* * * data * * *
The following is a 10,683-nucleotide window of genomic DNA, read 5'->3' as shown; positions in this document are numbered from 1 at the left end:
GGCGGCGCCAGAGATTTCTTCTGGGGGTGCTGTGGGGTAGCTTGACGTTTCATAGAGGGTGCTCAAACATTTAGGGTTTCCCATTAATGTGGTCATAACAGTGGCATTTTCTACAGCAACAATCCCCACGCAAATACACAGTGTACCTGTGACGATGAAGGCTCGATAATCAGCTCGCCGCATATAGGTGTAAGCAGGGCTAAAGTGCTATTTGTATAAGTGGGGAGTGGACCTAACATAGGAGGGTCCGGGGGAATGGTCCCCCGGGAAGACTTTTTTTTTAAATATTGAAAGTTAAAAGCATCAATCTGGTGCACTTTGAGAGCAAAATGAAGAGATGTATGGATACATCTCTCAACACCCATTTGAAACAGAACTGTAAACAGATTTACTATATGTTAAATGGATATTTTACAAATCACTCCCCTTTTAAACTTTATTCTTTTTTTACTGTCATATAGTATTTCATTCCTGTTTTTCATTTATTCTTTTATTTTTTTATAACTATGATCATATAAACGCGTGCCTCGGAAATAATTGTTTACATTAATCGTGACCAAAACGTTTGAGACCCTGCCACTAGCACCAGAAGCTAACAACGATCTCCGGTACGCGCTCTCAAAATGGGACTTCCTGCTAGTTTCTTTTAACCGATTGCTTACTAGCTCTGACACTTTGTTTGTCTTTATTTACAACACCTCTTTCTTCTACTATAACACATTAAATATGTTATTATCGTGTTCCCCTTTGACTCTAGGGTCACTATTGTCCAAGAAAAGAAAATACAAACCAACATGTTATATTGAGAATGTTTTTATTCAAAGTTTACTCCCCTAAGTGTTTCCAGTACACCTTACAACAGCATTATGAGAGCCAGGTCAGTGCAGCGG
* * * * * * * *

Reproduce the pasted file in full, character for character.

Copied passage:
The following is a 10,683-nucleotide window of genomic DNA, read 5'->3' as shown; positions in this document are numbered from 1 at the left end:
GGCGGCGCCAGAGATTTCTTCTGGGGGTGCTGTGGGGTAGCTTGACGTTTCATAGAGGGTGCTCAAACATTTAGGGTTTCCCATTAATGTGGTCATAACAGTGGCATTTTCTACAGCAACAATCCCCACGCAAATACACAGTGTACCTGTGACGATGAAGGCTCGATAATCAGCTCGCCGCATATAGGTGTAAGCAGGGCTAAAGTGCTATTTGTATAAGTGGGGAGTGGACCTAACATAGGAGGGTCCGGGGGAATGGTCCCCCGGGAAGACTTTTTTTTTAAATATTGAAAGTTAAAAGCATCAATCTGGTGCACTTTGAGAGCAAAATGAAGAGATGTATGGATACATCTCTCAACACCCATTTGAAACAGAACTGTAAACAGATTTACTATATGTTAAATGGATATTTTACAAATCACTCCCCTTTTAAACTTTATTCTTTTTTTACTGTCATATAGTATTTCATTCCTGTTTTTCATTTATTCTTTTATTTTTTTATAACTATGATCATATAAACGCGTGCCTCGGAAATAATTGTTTACATTAATCGTGACCAAAACGTTTGAGACCCTGCCACTAGCACCAGAAGCTAACAACGATCTCCGGTACGCGCTCTCAAAATGGGACTTCCTGCTAGTTTCTTTTAACCGATTGCTTACTAGCTCTGACACTTTGTTTGTCTTTATTTACAACACCTCTTTCTTCTACTATAACACATTAAATATGTTATTATCGTGTTCCCCTTTGACTCTAGGGTCACTATTGTCCAAGAAAAGAAAATACAAACCAACATGTTATATTGAGAATGTTTTTATTCAAAGTTTACTCCCCTAAGTGTTTCCAGTACACCTTACAACAGCATTATGAGAGCCAGGTCAGTGCAGCGG